Paseo at COMM22 offers 130 apartments for families; rents are set to be affordable to households earning 30-60% of Area Median Income (up to $48,600 for a family of four). Monthly rents range from $421 to $1,098 depending on unit size, family size and household income.
Victoria at COMM22 provides 70 apartments for seniors; rents are set to be affordable to households earning up to 30-50% of Area Median Income (up to $31,600 for a two-person household). Monthly rents range from approximately $250 to $823, depending on unit size, household size and income.
The two properties are part of COMM22, a master-planned site co-developed by nonprofits BRIDGE Housing and MAAC, in partnership with San Diego Unified School District (SDUSD). The mixed-use development is situated on a four-acre, former SDUSD maintenance facility site in the Logan Heights neighborhood.
COMM22 also features enhanced plaza areas for public gatherings, public art and strong pedestrian connectivity throughout the site. In addition to the 200 affordable apartments at Paseo and Victoria, COMM22 ultimately will include a day care facility, community-serving commercial and retail, office space, market rate lofts and for-sale townhomes.
“COMM22 is development for the community and by the community,” said Arnulfo Manriquez, President and CEO of MAAC. “From day one, we partnered with the community, including neighbors, leaders, businesses service organizations, artists and more. COMM22 solicited input, redesigned plans, addressed uses to include a preschool and as well as helping figure out how to include for-sale in the next phase of development. I am proud that so much community input is a part of the final development.”
“We are extremely proud to partner with MAAC to bring a range of housing options and community benefits to this area,” said Cynthia A. Parker, President and CEO of BRIDGE. “Our shared vision for COMM22 is as a model for smart, transit-oriented repurposing of underutilized land that connects people to jobs and services.”
“Bank of America is excited to work with BRIDGE Housing to transform a former industrial part of San Diego’s Logan Heights neighborhood into a vibrant community with a mix of housing and retail and access to public transit for working families, seniors, and former foster care youth,” said Ari Beliak, Vice President of Community Development Banking for Bank of America. “That is why we’ve provided more than $53 million in various funding to help make this important vision a reality for San Diego. It’s especially exciting to be part of the grant opening of the first phase as this is the first new project in this area in 15 years.”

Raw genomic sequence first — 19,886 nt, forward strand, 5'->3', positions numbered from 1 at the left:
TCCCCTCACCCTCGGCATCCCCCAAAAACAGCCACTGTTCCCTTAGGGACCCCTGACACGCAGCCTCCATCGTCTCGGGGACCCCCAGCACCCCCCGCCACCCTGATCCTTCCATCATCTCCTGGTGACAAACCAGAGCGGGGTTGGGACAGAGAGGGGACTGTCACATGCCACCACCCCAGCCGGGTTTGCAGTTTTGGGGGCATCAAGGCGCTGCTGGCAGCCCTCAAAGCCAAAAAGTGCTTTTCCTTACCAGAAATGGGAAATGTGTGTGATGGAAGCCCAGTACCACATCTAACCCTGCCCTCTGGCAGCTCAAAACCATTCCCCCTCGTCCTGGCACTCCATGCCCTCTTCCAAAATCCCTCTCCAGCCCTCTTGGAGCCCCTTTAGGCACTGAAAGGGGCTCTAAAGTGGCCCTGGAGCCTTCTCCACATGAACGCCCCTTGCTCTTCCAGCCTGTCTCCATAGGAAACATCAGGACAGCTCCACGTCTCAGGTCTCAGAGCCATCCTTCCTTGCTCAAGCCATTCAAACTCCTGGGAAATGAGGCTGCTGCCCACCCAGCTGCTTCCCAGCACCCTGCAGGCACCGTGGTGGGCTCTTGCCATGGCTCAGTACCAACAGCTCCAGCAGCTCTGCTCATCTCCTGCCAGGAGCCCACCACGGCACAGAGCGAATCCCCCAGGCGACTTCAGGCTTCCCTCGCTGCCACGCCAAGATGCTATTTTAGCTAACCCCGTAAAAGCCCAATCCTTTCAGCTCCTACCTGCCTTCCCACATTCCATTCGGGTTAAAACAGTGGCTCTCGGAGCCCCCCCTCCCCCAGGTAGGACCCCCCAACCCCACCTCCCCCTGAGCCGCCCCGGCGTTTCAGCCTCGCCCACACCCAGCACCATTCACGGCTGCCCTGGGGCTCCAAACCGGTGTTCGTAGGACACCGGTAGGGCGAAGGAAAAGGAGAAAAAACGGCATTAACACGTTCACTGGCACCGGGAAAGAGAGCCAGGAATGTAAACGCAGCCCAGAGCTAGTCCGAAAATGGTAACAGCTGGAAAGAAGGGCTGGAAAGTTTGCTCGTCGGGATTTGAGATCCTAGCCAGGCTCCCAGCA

“This project is not just about building units – this project is about building community,” said David Alvarez, District 8 Councilmember for the City of San Diego. “The site was the very definition of blight and sat in the middle of this community untouched for years. It is a long time coming and I am very pleased that at the beginning of my Council term, I have been able to bring a coalition together consisting of the developer (BRIDGE), CCDC, SEDC, the Housing Commission and the community to make this project a reality. Our residents are going to see something special happen here in coming years. This project is just the beginning of a whole range of possibilities that I am excited about.”
Financing for the $85-million infrastructure, family and senior housing phases was provided by the City of San Diego/Civic San Diego; San Diego Housing Commission; U.S. Department of Housing and Urban Development; HOME Investment Partnerships Grant (HOME) funds provided to the City of San Diego by the U.S. Department of Housing and Urban Development (HUD), and administered by the San Diego Housing Commission; Voter-approved Proposition 1C TOD and Infill Infrastructure Grant and Loan Programs through the California Department of Housing and Community Development; CalHFA/County of San Diego – Behavioral Health Services; California Pollution Control Finance Authority (CALReUSE Loan); SANDAG; Bank of America. The architect was MVE + Partners, and the contractors were Cannon Constructors for Paseo and Victoria, and Hazard Construction for the infrastructure component.
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